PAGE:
In addition, the higher education coordinating board, in consultation with institutions of higher education, the board's Undergraduate Education Advisory Committee, and other interested parties, must conduct a study on the performance of undergraduate students at institutions of higher education who receive undergraduate course credit for achieving required scores on one or more AP exams. The study must compare the academic performance, retention rates, and graduation rates at institutions of higher education of students who complete a lower-division course at an institution and students who receive credit for that course for a score of ≥ 3 on an AP exam, disaggregated by score. A progress report is due by January 2017 and a final report must be submitted to the governor, the lieutenant governor, the speaker of the house of representatives, and the standing legislative committees with primary jurisdiction over higher education by January 2019 regarding the results of the study and any recommendations for legislative or administrative action.
Student must take AP exam to receive course credit No
Unique characteristics The Texas Education Agency and the Texas Higher Education Coordinating Board must collaborate to identify each school district with one or more high schools that has had an average of at least 26 students in the high school graduating class during the preceding 5 years, and for any 2 consecutive years during the preceding 5 years, have been among the lowest 10% of high schools in the state in the percentage of students graduating from the high school and enrolling for the following academic year in an institution of higher education. 

A district notified by the state education agency as meeting these criteria must enter into an agreement with the Texas public institution of higher education in closest geographic proximity to the district to develop a plan to increase the percentage of the district's graduating seniors who enroll in an institution of higher education for the academic year following graduation. A plan developed under these provisions:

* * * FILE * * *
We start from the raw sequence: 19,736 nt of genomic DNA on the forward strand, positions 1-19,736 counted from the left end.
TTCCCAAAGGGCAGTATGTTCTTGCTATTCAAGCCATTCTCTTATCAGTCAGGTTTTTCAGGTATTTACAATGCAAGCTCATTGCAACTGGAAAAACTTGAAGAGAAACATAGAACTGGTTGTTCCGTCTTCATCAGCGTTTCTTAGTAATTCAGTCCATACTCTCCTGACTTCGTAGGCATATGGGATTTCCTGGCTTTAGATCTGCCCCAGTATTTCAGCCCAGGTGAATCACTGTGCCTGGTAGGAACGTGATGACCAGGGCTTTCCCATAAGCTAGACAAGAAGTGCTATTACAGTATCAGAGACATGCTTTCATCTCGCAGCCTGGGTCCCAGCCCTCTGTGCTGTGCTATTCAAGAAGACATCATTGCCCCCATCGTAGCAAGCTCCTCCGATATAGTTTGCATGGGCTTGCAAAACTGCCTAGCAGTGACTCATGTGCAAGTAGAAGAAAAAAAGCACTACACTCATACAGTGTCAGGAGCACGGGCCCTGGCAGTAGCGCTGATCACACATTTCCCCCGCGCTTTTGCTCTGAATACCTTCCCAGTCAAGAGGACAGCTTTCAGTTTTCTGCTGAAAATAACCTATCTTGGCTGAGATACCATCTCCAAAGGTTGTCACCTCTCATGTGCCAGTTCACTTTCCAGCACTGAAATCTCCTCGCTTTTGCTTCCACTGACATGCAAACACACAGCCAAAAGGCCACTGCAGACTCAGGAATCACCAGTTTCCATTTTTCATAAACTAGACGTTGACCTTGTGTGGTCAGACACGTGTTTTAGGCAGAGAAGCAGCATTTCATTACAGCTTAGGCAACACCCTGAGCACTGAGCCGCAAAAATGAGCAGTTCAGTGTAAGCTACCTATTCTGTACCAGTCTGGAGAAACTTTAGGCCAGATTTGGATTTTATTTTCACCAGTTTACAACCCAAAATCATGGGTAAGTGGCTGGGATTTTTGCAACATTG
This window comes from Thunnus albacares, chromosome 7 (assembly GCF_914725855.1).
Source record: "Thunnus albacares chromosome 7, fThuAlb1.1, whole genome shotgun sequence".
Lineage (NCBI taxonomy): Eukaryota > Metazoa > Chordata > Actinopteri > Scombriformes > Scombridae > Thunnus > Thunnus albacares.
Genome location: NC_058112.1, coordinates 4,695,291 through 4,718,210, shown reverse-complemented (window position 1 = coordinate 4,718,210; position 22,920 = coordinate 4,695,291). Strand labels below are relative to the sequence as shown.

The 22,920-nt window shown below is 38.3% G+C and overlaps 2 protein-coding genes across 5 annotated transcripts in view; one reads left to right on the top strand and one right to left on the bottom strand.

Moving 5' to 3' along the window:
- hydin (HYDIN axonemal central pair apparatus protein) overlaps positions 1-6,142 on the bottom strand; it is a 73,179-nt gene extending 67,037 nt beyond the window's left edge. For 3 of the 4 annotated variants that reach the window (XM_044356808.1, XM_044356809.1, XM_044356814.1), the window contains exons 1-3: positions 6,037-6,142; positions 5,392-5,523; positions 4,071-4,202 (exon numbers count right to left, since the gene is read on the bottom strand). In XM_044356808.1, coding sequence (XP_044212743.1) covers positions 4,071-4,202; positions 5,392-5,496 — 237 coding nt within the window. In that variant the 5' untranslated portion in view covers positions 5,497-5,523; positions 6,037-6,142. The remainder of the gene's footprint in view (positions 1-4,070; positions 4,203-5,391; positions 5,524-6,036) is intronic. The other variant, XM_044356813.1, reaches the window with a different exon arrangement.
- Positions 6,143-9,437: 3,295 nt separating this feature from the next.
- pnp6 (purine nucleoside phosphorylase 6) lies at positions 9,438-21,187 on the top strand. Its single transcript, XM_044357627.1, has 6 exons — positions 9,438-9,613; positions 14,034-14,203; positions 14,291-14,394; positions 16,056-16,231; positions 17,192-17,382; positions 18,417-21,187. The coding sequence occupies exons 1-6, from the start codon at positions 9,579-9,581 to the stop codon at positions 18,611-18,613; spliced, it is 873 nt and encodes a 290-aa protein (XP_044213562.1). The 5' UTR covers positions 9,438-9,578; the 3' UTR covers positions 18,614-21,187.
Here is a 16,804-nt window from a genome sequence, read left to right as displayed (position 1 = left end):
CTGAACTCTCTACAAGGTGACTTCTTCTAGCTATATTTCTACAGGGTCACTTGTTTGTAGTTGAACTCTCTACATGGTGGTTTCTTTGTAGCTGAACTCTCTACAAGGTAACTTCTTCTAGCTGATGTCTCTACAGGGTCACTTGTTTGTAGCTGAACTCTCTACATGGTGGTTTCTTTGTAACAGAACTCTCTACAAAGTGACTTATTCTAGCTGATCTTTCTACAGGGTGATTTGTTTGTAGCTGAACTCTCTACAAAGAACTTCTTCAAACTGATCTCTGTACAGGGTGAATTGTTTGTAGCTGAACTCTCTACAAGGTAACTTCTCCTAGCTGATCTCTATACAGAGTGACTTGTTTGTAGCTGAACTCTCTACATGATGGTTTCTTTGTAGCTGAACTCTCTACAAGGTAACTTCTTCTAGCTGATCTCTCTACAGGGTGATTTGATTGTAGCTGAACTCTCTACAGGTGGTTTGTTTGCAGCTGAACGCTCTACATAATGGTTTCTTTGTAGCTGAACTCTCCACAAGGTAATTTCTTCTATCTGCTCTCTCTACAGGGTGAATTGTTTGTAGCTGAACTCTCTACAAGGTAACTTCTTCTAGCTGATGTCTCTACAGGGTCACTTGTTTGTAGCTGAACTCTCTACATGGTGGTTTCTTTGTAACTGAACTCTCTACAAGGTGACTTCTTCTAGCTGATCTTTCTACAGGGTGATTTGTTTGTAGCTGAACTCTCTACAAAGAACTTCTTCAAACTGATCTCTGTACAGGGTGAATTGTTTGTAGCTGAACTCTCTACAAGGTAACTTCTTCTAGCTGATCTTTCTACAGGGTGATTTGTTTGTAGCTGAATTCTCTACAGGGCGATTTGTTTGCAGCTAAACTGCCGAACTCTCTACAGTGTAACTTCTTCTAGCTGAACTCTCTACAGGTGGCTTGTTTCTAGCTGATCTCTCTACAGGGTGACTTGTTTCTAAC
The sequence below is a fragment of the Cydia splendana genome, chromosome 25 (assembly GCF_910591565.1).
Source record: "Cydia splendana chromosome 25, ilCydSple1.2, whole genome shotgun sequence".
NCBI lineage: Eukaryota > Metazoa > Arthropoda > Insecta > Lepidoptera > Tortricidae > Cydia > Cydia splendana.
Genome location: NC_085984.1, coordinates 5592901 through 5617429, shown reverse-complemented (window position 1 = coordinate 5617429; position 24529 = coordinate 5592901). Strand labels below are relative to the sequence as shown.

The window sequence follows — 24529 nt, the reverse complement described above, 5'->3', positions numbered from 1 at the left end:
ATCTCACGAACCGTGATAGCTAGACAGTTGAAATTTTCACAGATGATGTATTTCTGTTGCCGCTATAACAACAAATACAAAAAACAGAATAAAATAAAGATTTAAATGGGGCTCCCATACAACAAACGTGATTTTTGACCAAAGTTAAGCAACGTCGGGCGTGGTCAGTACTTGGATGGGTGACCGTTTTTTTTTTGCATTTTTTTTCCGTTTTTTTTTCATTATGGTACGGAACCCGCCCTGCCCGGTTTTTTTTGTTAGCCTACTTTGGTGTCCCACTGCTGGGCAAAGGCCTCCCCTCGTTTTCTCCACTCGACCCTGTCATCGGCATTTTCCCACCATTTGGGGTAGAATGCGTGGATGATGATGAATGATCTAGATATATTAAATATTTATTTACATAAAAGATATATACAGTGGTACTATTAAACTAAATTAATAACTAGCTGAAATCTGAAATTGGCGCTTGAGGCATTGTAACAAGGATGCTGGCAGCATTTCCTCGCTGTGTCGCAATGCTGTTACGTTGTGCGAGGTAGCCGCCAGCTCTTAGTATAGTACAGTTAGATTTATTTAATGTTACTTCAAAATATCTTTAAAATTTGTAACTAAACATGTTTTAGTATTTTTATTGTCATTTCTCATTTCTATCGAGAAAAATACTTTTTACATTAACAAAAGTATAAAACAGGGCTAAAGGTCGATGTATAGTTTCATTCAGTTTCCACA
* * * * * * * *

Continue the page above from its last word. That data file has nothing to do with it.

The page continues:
• Must establish clear, achievable goals for increasing the percentage of the district's graduating seniors, particularly the graduating seniors attending a high school described above, who enroll in an institution of higher education for the academic year following graduation
  • Must establish an accurate method of measuring progress toward the goals established in the plan, which may include the percentage of district high school students and the percentage of students attending a district high school who are enrolled in a course for which a student may earn college credit, including an AP course.
A district must permit a home-schooled student entitled to attend public school in the district to participate in an administration of the PSAT/NMSQT or an AP exam. Home-schooled students pay the same amount for each AP exam as students enrolled in the district are required to pay. A district must post on its website the date the PSAT/NMSQT will be administered and the date any AP exams will be administered. The noticemust state that the PSAT/NMSQT or the AP exam is available for home-schooled students eligible to attend school in the district, and describe the procedures for a home-schooled student to register for the test.